The past few months have been quite eventful.  On Easter, I officially became a member of Grace City Church Tokyo.  Summer and Christmas vacation aside, I've been attending regularly for one year now (though I'd visited the church several times in the months before that).  This has been a tremendous answer to prayer--since I came to Japan in 2009, I had been praying and longing for a church community where I could feel at home... tough competition, since I truly believe I was spoiled to have grown up in as high-caliber a church community as Wiser Lake Chapel.  Yet, God answers prayers, and God affirms callings.  By leading me to Grace City, God has called me to faithfulness and obedience in my job at CAJ all over again.  I love my job and I love CAJ, but no job is so wonderful that it can replace or make up for the fellowship and community that church brings.  In other words, if I had not found a church community where I felt I belonged, and where I felt enriched and energized in my faith and walk with God, I might have bid CAJ and Japan sayonara.

Yet, just as God called me to Japan through what seemed to be unbelievable coincidences, He also led me to Grace City through similar means.  When I think back to how I found the church, God's hand is clear to me: What are the odds that the first hit on a google search for churches in Tokyo would yield a video about a church-plant by one of my favorite pastors and writers, Dr. Tim Keller?  What are the chances that the worship songs on that first Sunday I attended were all standard, familiar Wiser Lake Chapel songs (songs I'd only ever heard before at the Chapel)?  What was the likelihood that one of the pastors had attended Covenant Seminary with someone who I'd actually known at the Chapel?

So, as Jeremiah 29 suggests, I am settling down.  I'd always thought of my time in Japan as being temporary to one degree or another, but now I am putting my suitcases into storage.  With a church-home, I can BE at home regardless of where I'm at.  True to my late-blooming TCK tendencies, my definition of home, I'm increasingly discovering, is a community of faith and fellow believers.  I've joined the worship team, am participating in an affiliated monthly Gospel choir, am attending a weekly community group.  I have even recently started dating a wonderful, Godly woman, a friend who I met through church and got to know better through Gospel choir.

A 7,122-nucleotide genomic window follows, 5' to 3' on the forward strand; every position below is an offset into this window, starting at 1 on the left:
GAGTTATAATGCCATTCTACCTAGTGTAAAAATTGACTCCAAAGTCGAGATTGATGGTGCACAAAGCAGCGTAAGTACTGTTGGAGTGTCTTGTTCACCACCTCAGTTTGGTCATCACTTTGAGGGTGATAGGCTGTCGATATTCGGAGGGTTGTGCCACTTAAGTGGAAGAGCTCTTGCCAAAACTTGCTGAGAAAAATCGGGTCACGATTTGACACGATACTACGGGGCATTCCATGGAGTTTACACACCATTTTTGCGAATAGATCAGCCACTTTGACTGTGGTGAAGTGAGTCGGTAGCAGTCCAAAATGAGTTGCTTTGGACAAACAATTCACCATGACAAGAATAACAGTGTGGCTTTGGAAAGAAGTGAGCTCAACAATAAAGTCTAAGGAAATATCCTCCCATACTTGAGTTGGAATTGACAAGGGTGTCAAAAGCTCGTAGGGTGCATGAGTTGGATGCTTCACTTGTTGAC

It has been just over four years since I decided to stay in Japan beyond the six months I'd originally planned.  I applied for a full-time job at CAJ because I liked it there, and wanted to spend a little bit more time at the school.  I didn't ever consider that I'd still be in Japan four years later, and that I'd be making myself at home.

Tonight, amidst a number of things I could worry about ranging from global conflict to the grading that I'm scrambling to catch up on, I feel peaceful and blessed above all else.  God called me to Japan and I can still hear His voice assuring me that I am right where I need to be.  May my heart never cease to be grateful, may my lips never cease to praise His grace and providence, and may my feet never cease to follow His call.